Fortunately, or unfortunately, Kyle listened well and did not go easy on me. Sunshine and Flagstaff were just pain on aching legs. Fortunately when we got to 4 Mile (my type of climb,) I put it in a big gear and got a little revenge:

Six hours, fifty minutes and 389 TSS. I was happy to sit and stare at a wall for a bit when I got home…

Camp Day 5: Race Pace Practice
This is where I didn’t get to do my normal final camp day. There was simply no race to go and join. So, Kyle and I did a ride on the flats to Fort Collins and initially planned just easier volume.

But as we got to about the 3 hour mark, I decided I wasn’t going to have any of that. Due to a tailwind heading to Fort Collins, we had an average speed around 19 mph. But I wanted to get a 20 mph average for the day, I wanted to hit it by the five hour mark, and I was well aware we were going back into the wind. I took us up to 21-22 mph which was about all I thought my tired legs would be able to handle. But the average wasn’t coming up fast enough. So, at around the 4:15 mark I decided I’d get my “race” and do some breakaway practice. I took it up to 24-25 mph and did my best to hold it for 45 minutes. Kyle commented that a few grunts were about all he heard out of me. We got our 20 mph with five minutes to spare and then held it for another hour and a half:

Final stats for the day: 6.5 hours, 130 miles, 369 TSS, 6056 feet of climbing.

So what am I leaving off… lots of stretching, foam rolling, and eating every day after I got home!


Great work over the week and thanks for posting and sharing!

1 Like

@trevor Wow! That’s a ton of hard work! Great job. How did you manage the fatigue day to day? Do you think it’s a function of the base you’ve built over the years giving you a boost or is there a little more to what you were “leaving” off?

Despite doing some decent volume and carrying a solid CTL (usually 90-110,) I find that two big days of 300ish TSS back to back leaves me pretty wanting the second day. I keep coming back to possibly poor fueling on day 1 leaving me empty since I have a pretty solid general recovery plan (big fan of Whoop as a descriptive addition to my tool chest.) Eating on the bike is a bit of a problem for me especially on big days and I’m wondering how much that plays into your ability to pull of what you did.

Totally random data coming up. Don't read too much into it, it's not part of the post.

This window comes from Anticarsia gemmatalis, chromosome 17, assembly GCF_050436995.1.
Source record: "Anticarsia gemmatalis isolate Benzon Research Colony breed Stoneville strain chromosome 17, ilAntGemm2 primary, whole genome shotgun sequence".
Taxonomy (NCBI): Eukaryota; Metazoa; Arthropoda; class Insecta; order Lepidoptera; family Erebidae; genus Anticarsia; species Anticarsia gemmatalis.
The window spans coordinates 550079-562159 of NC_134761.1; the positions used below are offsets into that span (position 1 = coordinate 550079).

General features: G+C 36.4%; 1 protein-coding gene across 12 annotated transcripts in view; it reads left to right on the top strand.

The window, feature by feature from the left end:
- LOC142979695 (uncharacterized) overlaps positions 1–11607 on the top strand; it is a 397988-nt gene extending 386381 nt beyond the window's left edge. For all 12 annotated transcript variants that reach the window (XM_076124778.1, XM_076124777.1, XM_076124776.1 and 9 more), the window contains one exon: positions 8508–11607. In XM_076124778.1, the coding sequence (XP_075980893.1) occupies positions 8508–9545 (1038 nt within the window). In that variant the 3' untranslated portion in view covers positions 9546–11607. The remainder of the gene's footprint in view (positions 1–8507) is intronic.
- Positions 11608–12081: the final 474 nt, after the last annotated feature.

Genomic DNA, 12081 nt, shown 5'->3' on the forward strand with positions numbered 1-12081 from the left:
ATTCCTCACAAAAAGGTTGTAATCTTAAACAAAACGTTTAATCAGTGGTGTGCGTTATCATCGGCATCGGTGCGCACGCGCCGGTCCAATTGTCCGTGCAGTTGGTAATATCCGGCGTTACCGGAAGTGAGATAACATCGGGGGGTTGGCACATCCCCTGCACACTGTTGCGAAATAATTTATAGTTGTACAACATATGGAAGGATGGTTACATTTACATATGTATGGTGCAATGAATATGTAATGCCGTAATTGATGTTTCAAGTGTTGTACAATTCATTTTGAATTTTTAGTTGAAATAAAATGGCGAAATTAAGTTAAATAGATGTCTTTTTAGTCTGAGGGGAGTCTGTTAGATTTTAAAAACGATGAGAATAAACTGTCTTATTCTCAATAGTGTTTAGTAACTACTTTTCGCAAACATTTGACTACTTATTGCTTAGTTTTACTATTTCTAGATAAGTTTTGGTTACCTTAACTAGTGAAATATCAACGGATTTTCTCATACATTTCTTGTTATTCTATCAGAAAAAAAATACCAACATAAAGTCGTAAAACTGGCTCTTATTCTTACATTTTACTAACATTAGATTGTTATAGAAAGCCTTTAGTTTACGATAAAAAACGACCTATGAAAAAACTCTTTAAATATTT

1 Like

@ntnyln I won’t lie to you, it’s not easy. I don’t think there’s any tricks. Frankly, my best trick was getting a 23-year-old to ride the last two days with me and rip me apart. As bad as the legs felt, when he started dropping me on the climbs, it was very motivating.

I know that sounds like a joke, but it’s actually not. I’d like to say there’s ways to feel better on the second and third day but there’s only so much you can do. I woke up on the last two days of my camp wondering if I could even get on my bike.

I do think that years of base can help, but you can also lose it. I had that base fitness to go hard day-after-day 10 years ago. Back then I could do a six or seven day camp and sometimes feel better at the end of it. But it only took a few years to lose that stamina. Around 2016 I noticed that instead of getting stronger during stage races, I got weaker every day. And the same thing happened in training. After a big day I couldn’t do anything the next day.

It’s really been the last year that I’ve started to get back my old stamina. And it wasn’t recovery techniques or a change in diet. I’ve just forced myself to push through it. I’m being very careful not to over-reach (i.e. I’ll do a couple fatiguing days but then really rest.) I’ve had to do a lot of back-to-back days where the legs don’t want to go hard on the second day and I force them to anyway. Honestly having a training partner who gives me no sympathy helps. But it takes will power and it hurts. It also takes patients. I noticed this winter it took a month or two before it started getting easier to put out the power on the second day.